Braute is sailing out from Fosen Folk High School, located in Rissa, on the north shore of the fjord. I’m sharing a hard wooden bench with some of the school’s students—mostly young Norwegians, with a sprinkling of foreigners. They’ve just spent nine months studying traditional skills that date back to the Viking Age, from boatbuilding and sailing to traditional farming and wool working.

On this, the last trip of the school year, we’re heading for Utsetøya, a little island near the mouth of the fjord. That’s where the school’s small flock of sheep, which provides both meat and wool, runs wild for most of the year, hemmed in only by the sea. Most of Fosen’s student body is crammed aboard Braute and two other Viking-style boats, along with staff, food, mounds of camping gear, and one shivering Canadian journalist. The plan is to camp on the island for several nights, check on the flock, and collect next year’s supply of raw wool.

It’s the end of May, but it’s cold. Viking life must have been like this—frigid, wild days in an open boat, constantly watching the waves and clouds to avoid disaster. Wool was as much a part of that life as the sea and the ships. The Vikings were great sailors and fearsome warriors, but they couldn’t have left port without wool. It provided the raw material for their clothes, their blankets, even the sails that harnessed the wind for their ships. [continue]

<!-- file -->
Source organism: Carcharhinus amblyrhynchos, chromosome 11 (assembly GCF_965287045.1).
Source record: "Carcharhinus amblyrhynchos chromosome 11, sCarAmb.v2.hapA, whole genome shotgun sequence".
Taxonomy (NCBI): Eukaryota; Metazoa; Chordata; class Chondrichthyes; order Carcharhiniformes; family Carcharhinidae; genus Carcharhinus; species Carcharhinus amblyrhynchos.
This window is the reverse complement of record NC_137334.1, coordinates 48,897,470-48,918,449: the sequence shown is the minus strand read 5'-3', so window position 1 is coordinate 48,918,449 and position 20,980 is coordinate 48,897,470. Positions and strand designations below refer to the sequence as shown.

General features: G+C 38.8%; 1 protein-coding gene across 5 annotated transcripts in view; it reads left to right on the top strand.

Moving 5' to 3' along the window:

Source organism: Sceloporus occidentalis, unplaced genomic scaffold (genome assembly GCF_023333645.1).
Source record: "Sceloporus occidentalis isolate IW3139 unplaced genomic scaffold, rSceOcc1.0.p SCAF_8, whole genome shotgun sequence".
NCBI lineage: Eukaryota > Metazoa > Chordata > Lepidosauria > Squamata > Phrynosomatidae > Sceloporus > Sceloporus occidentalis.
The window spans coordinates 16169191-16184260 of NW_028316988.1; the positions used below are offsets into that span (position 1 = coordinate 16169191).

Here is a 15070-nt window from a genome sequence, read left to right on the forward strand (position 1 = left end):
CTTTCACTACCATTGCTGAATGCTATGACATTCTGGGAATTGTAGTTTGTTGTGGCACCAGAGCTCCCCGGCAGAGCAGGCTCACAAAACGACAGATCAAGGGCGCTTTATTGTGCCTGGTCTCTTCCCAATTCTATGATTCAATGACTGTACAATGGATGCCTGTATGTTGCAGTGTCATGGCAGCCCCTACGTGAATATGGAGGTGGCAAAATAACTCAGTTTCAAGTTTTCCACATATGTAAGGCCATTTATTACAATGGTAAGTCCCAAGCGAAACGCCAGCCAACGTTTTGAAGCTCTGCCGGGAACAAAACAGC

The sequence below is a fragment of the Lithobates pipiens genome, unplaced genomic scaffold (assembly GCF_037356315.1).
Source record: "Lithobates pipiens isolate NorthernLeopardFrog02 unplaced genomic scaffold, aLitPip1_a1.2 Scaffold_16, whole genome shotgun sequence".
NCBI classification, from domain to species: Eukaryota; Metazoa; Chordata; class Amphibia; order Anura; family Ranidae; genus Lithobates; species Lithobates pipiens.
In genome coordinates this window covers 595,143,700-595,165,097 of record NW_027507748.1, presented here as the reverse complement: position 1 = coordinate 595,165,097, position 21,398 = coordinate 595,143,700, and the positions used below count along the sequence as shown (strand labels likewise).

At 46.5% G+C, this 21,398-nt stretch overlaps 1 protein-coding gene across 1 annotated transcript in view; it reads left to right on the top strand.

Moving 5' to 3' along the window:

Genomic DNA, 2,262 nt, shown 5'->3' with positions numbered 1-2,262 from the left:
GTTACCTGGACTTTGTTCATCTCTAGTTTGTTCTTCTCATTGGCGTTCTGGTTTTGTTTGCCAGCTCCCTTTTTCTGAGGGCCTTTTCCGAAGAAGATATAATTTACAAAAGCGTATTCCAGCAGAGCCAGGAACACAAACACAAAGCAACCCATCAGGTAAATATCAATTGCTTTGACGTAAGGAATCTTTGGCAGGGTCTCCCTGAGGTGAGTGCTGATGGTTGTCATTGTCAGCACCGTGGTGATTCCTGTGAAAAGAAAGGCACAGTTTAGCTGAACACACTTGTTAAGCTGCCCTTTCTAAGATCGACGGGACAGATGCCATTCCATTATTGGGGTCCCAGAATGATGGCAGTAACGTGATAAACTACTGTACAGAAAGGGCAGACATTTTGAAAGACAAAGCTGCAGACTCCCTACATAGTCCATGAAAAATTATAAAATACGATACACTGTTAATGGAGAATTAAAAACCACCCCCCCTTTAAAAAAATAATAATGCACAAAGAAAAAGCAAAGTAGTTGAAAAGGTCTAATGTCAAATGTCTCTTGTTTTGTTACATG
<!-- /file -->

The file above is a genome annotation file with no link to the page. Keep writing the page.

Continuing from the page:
Why we should add food to the cultural canon

From aeon.co: Why we should add food to the cultural canon.

One summer afternoon in the city of Sumter in South Carolina, three men – a farmer, a scholar, and a landscape architect – stood in a field boiling watermelon juice. They had pressed the juice themselves from Bradford watermelons, a favoured fruit of the antebellum South. The Bradford has white seeds, deep ruby flesh, and a rind so soft it can be scooped with a spoon. It had been thought extinct since the early 1900s, when watermelons with tough rinds suitable for shipping displaced it. But it had been quietly growing for more than 100 years in the backyards of eight generations of Bradfords, endangered but not dead, like the African southern white rhino.